Cat is now a hairdresser, majoring in the field of being a technician, who mainly makes use of different chemicals and does dyeing, perming and ion straightening.

Before she embarked on this field and set it as her life goal, she was a very naughty girl in other eyes. She did bad academically, and eventually went into a band three secondary school. She made some bad friends, and learnt how to speak foul language, drink alcohol and smoke cigarettes. By the time, she was only 14.

At the age of 15, when she was only in her F.2, she committed criminal offence. She stole dozens of phones from her fellows. She was caught by the school and the matter was reported to her mum, who worked so hard for the living of the family and always went on trips for work, as she was the only economic source of the family. Cat comes from a single-parent family.

Her mum was so furious that she brought Cat to Shanghai, the place where she was working by that time. In that period of time, she was all alone by herself in the hotel room, both in the daytime and nighttime, as her mum went to work. She got ‘released’ and went back to Hong Kong when she was acknowledged that she would not be charged by the victims.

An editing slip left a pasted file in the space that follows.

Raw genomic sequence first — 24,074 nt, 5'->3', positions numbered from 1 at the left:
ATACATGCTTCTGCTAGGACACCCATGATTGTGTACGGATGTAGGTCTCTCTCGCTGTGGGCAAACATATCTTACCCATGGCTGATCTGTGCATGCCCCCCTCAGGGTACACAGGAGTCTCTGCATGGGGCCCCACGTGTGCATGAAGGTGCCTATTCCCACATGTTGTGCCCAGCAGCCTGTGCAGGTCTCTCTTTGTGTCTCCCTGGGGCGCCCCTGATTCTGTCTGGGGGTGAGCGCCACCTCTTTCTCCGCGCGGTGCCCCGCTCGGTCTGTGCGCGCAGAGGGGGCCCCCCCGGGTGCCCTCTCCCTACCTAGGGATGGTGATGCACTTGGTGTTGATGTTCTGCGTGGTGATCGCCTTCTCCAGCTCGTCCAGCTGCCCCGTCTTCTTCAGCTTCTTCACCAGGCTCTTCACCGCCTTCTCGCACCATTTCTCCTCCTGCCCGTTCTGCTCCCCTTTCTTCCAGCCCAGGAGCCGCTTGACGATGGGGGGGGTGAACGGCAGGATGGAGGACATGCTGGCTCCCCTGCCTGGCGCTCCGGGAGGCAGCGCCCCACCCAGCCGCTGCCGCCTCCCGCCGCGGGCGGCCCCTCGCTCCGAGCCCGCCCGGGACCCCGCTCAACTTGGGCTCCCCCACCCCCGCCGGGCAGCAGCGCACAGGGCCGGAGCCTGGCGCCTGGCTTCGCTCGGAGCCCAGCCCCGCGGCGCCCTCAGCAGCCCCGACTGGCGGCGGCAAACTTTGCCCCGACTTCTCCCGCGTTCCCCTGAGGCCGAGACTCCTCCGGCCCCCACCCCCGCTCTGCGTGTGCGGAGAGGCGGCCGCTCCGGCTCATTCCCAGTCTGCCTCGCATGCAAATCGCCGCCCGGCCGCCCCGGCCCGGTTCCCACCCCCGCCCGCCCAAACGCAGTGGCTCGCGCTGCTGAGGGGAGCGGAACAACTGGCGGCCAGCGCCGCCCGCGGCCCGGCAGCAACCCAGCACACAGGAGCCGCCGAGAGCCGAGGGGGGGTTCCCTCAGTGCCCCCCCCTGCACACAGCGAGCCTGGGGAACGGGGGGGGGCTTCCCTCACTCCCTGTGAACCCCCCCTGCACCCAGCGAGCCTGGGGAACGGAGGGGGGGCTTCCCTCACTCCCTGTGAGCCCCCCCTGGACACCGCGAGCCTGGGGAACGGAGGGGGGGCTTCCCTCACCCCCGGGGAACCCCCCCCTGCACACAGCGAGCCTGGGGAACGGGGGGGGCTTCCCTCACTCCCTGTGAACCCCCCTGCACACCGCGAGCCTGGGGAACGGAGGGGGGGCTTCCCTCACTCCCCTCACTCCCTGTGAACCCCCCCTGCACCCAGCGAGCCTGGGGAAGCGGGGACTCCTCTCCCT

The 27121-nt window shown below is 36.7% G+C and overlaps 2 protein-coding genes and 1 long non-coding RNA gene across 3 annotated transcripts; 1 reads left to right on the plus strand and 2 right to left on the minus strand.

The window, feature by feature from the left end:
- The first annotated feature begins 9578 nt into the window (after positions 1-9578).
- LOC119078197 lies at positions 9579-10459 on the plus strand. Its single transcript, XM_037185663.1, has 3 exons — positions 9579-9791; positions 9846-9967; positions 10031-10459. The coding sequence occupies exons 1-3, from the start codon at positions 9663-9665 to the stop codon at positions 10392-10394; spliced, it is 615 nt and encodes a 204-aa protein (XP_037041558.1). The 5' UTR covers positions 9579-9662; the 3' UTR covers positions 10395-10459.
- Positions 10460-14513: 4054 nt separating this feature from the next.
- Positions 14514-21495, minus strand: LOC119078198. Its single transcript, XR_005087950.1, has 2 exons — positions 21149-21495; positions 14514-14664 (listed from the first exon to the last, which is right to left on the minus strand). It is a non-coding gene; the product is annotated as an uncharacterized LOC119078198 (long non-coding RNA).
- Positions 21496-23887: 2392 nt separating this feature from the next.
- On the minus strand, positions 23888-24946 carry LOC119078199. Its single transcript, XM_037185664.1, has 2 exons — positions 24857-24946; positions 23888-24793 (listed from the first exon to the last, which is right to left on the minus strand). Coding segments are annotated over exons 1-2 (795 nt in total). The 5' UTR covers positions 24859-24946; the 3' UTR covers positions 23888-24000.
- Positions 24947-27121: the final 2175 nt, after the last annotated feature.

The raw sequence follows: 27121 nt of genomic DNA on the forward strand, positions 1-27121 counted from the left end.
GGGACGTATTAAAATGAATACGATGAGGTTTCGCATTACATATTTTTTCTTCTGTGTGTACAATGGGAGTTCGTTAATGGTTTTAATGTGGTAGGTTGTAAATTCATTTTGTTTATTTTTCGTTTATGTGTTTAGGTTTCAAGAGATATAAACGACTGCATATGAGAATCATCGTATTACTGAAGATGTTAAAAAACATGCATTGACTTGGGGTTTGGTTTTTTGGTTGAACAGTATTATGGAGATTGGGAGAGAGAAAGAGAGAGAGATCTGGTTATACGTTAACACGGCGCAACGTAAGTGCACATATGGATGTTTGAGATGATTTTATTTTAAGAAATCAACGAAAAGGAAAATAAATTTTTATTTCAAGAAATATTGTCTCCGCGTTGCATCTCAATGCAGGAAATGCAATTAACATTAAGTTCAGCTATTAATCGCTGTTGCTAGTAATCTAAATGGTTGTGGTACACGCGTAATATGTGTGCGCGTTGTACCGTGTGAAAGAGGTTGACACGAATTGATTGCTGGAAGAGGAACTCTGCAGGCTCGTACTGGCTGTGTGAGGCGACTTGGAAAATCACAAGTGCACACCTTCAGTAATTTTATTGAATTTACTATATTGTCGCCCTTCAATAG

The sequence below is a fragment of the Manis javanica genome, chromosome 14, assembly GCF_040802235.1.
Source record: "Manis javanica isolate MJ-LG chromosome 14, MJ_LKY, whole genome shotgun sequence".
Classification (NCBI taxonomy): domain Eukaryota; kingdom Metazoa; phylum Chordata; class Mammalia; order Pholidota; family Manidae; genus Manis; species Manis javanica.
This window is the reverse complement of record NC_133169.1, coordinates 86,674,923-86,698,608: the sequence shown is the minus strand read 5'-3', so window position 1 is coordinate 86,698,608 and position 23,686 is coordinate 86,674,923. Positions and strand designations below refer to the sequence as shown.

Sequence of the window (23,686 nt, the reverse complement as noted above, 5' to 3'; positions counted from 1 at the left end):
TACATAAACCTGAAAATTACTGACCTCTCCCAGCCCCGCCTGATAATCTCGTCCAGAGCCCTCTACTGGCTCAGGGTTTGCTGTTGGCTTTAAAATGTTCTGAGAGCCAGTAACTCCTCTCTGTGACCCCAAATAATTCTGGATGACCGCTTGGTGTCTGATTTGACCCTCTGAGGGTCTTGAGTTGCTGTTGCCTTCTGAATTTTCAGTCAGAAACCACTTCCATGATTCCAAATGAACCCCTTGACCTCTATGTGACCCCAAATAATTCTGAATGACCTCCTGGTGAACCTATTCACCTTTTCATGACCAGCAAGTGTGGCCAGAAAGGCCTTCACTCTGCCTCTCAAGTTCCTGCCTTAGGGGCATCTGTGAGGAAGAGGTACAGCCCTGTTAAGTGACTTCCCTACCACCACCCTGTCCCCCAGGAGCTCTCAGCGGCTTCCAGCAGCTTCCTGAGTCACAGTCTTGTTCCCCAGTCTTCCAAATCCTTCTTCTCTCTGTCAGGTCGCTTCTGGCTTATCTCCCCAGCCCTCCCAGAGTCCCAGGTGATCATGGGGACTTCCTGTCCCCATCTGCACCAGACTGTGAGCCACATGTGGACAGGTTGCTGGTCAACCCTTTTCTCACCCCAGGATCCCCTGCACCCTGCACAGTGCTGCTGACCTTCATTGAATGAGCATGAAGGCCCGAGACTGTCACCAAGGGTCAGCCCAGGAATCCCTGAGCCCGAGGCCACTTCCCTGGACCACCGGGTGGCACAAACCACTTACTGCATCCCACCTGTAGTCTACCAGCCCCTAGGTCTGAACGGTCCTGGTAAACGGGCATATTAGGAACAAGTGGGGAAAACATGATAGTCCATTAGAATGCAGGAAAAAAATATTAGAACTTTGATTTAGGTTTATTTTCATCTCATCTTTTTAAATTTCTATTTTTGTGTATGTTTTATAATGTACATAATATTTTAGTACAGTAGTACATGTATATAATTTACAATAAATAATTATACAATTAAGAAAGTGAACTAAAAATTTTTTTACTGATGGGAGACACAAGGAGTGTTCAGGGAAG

This incident changed her life. It made her realize that she should not be staying at school anymore. She should find her own interest and make it her own career. She entered vocational training school and chose the subject hairstyling. There she found her interest to be a technician. In two year time, she exercised for many times and got her skill sharpened. She is now hired by a renowned salon in Festival Walk, Kowloon Tong.

She also has a romantic love story. By the time when she was at school, she met her second boyfriend, Yau. Yau stayed all along her from her hardest time in Shanghai till now, witnessing her time of harvest of her career. She now lives with Yau in a public housing apartment for one person in the name of Yau in Ma On Shan.

She said that she might be naive and immature, but she cherishes every past moments in her life, as all those transform ‘her’ in the past to the ‘her’ today.